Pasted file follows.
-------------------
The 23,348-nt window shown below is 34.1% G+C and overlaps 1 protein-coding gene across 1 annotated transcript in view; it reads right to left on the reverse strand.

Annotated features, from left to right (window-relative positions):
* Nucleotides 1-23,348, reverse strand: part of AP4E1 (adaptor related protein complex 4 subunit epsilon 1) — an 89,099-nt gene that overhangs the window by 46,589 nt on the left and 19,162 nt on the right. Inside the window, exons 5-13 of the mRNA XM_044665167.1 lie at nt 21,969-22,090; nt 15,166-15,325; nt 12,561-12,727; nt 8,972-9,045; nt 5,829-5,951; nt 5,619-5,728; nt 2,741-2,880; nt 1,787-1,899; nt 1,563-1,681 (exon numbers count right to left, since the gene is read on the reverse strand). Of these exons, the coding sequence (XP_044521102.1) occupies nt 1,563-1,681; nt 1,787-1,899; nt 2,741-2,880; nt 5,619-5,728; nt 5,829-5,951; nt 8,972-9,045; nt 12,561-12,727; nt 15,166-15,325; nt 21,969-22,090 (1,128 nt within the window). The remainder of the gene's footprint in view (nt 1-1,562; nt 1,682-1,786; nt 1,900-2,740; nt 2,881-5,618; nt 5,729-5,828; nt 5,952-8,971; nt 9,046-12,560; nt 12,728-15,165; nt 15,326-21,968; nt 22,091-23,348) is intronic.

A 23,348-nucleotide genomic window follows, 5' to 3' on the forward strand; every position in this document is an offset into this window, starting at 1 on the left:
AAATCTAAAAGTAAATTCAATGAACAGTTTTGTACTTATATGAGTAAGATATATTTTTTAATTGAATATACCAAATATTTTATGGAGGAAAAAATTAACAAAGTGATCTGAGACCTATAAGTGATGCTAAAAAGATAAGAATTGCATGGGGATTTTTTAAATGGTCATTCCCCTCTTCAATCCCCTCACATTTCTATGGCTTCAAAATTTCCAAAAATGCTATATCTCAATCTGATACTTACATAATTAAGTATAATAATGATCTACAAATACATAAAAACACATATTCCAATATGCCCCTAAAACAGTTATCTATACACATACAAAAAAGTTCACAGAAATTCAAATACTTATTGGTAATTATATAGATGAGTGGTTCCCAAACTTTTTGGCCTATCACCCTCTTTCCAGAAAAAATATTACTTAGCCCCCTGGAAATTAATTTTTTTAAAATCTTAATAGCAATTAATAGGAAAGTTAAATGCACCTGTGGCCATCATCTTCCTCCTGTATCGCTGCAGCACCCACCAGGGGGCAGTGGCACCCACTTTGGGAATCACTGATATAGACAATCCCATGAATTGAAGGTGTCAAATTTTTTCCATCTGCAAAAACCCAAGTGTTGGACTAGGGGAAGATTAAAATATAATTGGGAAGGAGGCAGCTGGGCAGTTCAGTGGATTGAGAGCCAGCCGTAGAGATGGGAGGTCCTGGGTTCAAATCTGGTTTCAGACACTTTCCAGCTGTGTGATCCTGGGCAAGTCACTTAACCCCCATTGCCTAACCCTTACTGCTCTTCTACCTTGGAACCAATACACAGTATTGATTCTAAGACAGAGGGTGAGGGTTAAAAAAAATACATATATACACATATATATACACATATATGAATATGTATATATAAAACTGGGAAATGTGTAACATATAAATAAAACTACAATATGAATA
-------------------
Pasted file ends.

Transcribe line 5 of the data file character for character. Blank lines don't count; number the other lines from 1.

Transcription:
AAATCTAAAAGTAAATTCAATGAACAGTTTTGTACTTATATGAGTAAGATATATTTTTTAATTGAATATACCAAATATTTTATGGAGGAAAAAATTAACAAAGTGATCTGAGACCTATAAGTGATGCTAAAAAGATAAGAATTGCATGGGGATTTTTTAAATGGTCATTCCCCTCTTCAATCCCCTCACATTTCTATGGCTTCAAAATTTCCAAAAATGCTATATCTCAATCTGATACTTACATAATTAAGTATAATAATGATCTACAAATACATAAAAACACATATTCCAATATGCCCCTAAAACAGTTATCTATACACATACAAAAAAGTTCACAGAAATTCAAATACTTATTGGTAATTATATAGATGAGTGGTTCCCAAACTTTTTGGCCTATCACCCTCTTTCCAGAAAAAATATTACTTAGCCCCCTGGAAATTAATTTTTTTAAAATCTTAATAGCAATTAATAGGAAAGTTAAATGCACCTGTGGCCATCATCTTCCTCCTGTATCGCTGCAGCACCCACCAGGGGGCAGTGGCACCCACTTTGGGAATCACTGATATAGACAATCCCATGAATTGAAGGTGTCAAATTTTTTCCATCTGCAAAAACCCAAGTGTTGGACTAGGGGAAGATTAAAATATAATTGGGAAGGAGGCAGCTGGGCAGTTCAGTGGATTGAGAGCCAGCCGTAGAGATGGGAGGTCCTGGGTTCAAATCTGGTTTCAGACACTTTCCAGCTGTGTGATCCTGGGCAAGTCACTTAACCCCCATTGCCTAACCCTTACTGCTCTTCTACCTTGGAACCAATACACAGTATTGATTCTAAGACAGAGGGTGAGGGTTAAAAAAAATACATATATACACATATATATACACATATATGAATATGTATATATAAAACTGGGAAATGTGTAACATATAAATAAAACTACAATATGAATA